|Year : 2006 | Volume
| Issue : 1 | Page : 65-66
Fungemia caused by Verticillium species in an immunocompromised child
G Bashir1, MA Thokar1, S Ahmad2, BA Fomda1, R Lone1, T Fazili1
1 Department of Microbiology, Sher-i-Kashmir, Institute of Medical Sciences, Soura-190 001, Jammu & Kashmir, India
2 Department of Medical Oncology, Sher-i-Kashmir, Institute of Medical Sciences, Soura-190 001, Jammu & Kashmir, India
Department of Microbiology, Sher-i-Kashmir, Institute of Medical Sciences, Soura-190 001, Jammu & Kashmir
Source of Support: None, Conflict of Interest: None
The incidence of fungal infections is increasing due to immunocompromised states. We report a case of fungaemia due to a rare fungus - Verticillium , in a 6 year old child diagnosed as a case of acute lymphoblastic leukaemia- L1 with high grade fever. The patient was treated with amphotericin B with a good clinical response.
Keywords: Fungaemia, Verticillium, immunocompromised
|How to cite this article:|
Bashir G, Thokar M A, Ahmad S, Fomda B A, Lone R, Fazili T. Fungemia caused by Verticillium species in an immunocompromised child. Indian J Med Microbiol 2006;24:65-6
|How to cite this URL:|
Bashir G, Thokar M A, Ahmad S, Fomda B A, Lone R, Fazili T. Fungemia caused by Verticillium species in an immunocompromised child. Indian J Med Microbiol [serial online] 2006 [cited 2019 Sep 17];24:65-6. Available from: http://www.ijmm.org/text.asp?2006/24/1/65/19901
Systemic fungal infections have been on the rise during the last two decades. Rare fungi, such as Mucor , Fusarium , Paecilomyces are emerging as causes of systemic fungal infections in immunocompromised hosts. We report a case of fungaemia caused by a rare fungus - Verticillium , secondary to an infected central venous line, in a 6 year old patient with acute lymphoblastic leukaemia - L1 treated with multiple courses of chemotherapy. Patient responded to systemic amphotericin B therapy following removal of the central line.
| ~ Case Report|| |
Six year-old male child, diagnosed as a case of acute lymphoblastic leukaemia-L1 received first session of induction therapy in November 2003 in the form of cyclophosphamide, cytarabine, methotrexate and 6-mercaptopurine with uneventful induction and postchemotherapy periods. Second session of induction therapy was started on 5th January, 2004. The patient developed fever on tenth day of induction therapy with a temperature range of 100-102°F and physical examination revealed pallor without any focus of infection. Investigative profile revealed haemoglobin 6.5 mg/dL; total leucocyte count 2.85×103/mm 3; differential leucocyte count: neutrophils 89%, lymphocytes 6%; platelets 38,000/mm 3sub , and absolute neutrophil count 2550/mm 3. Blood, urine and cerebrospinal fluid cultures were sterile after 48 hours of aerobic incubation. Patient was administered inj. cefepime 500mg i/v b.i.d and amikacin 200mg i/v b.i.d but continued to be febrile. Repeat blood culture on 13th and 14th day of induction from two different venepuncture sites revealed growth of a mould after 48 hours of aerobic incubation from routine blood culture bottles. Colonies on routine bacteriological media viz; blood and MacConkey agars were buff coloured and velvety after 48 hours of aerobic incubation at 37°C. Lactophenol cotton blue preparation of the mould revealed hyaline septate hyphae with erect, septate conidiophores showing tapered branching. Tips of the branches yielded conidia in the form of whorls [Figure - 1].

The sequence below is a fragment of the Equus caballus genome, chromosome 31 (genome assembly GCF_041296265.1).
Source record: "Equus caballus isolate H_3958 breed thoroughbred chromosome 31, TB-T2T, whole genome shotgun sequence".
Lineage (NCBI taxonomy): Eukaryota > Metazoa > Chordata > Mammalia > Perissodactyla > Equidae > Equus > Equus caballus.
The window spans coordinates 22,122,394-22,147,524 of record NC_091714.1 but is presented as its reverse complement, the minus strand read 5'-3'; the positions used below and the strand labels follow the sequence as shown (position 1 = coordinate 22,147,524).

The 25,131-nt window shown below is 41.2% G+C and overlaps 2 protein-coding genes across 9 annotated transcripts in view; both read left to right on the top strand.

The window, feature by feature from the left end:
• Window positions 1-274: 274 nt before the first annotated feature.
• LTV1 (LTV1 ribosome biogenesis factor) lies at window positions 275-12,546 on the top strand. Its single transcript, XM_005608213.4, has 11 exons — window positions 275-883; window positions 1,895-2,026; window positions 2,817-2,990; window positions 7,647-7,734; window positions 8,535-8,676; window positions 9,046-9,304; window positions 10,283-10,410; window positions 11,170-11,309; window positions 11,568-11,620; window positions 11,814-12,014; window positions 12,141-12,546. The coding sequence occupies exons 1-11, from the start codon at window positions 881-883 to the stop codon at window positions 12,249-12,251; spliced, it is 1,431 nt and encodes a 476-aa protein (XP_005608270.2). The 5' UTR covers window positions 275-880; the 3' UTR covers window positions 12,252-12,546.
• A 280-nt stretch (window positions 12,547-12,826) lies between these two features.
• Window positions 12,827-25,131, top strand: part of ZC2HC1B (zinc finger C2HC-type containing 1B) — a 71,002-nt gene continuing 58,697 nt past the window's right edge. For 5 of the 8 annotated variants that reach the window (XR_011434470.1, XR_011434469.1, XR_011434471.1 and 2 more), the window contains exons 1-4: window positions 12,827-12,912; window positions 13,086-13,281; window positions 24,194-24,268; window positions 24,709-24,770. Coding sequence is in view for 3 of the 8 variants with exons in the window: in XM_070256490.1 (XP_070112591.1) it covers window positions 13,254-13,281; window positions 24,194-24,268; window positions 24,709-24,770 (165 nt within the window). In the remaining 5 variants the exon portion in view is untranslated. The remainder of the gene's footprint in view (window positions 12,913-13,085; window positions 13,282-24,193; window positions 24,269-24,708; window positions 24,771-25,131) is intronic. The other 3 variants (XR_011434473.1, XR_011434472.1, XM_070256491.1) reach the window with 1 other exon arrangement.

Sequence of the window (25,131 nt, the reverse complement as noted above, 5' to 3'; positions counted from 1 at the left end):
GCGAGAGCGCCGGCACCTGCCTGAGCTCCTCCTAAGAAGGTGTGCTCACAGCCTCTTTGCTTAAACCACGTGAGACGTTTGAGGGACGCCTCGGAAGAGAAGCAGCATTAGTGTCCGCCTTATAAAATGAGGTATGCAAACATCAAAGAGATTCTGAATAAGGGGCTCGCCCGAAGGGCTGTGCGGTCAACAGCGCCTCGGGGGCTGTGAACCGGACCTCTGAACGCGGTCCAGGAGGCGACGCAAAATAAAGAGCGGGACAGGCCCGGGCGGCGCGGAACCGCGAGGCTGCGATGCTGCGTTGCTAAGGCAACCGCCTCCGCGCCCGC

All the features of this mould were suggestive of Verticillium spp.  Central venous line was removed and its tip was cultured which revealed the same fungal species after 48 hours of aerobic incubation at 37°C.
Antifungal treatment in the form of amphotericin B (0.15 mg/kg) was added to the treatment regime and the patient became afebrile after 48hours. Treatment was continued for 10 days after which the patient remained afebrile and was discharged to follow up in the out patient department of medical oncology.
| ~ Discussion|| |
Verticillium is a rapidly growing hyaline septate mould which rarely causes infection in humans. It causes infections mainly in immunocompromised hosts. There are reports of Verticillium keratitis, subcutaneous infection and peritonitis. Our patient, who was immunocompromised due to the disease and chemotherapy with a TLC of 2.85×103/mm 3, was treated with broad spectrum antibiotics for high grade fever without any response. Initial cultures were sterile. A repeat septic screen revealed fungaemia due to Verticillium spp. on two occasions. As the same fungus was isolated from the central line tip, possibly the patient had contracted the infection through colonized central line.
Infections due to Verticillium have responded to various antifungal agents including polyenes and azoles.,, As these infections are rare there are no clinical therapeutic trials and hence no standardized guidelines for treatment are available. Hence, successful outcome requires early diagnosis, removal of an infected focus and selection of appropriate antifungal therapy based on microbiological identification of the fungus. Infection in our patient was diagnosed early, the infected central venous line was removed promptly and he was started on systemic amphotericin B with a good clinical outcome.
Unfamiliar fungal isolates are frequently mistaken for environmental contaminants. In all immunocompromised patients presenting with fever, growth of rare fungi should be considered in the differential diagnosis of fungaemia if the same fungus is isolated from blood drawn from different venepuncture sites. To the best of our knowledge, this is the first report of fungaemia due to Verticillium spp. in a patient of acute lymphoblastic leukaemia on chemotherapy.
| ~ References|| |
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[Figure - 1]
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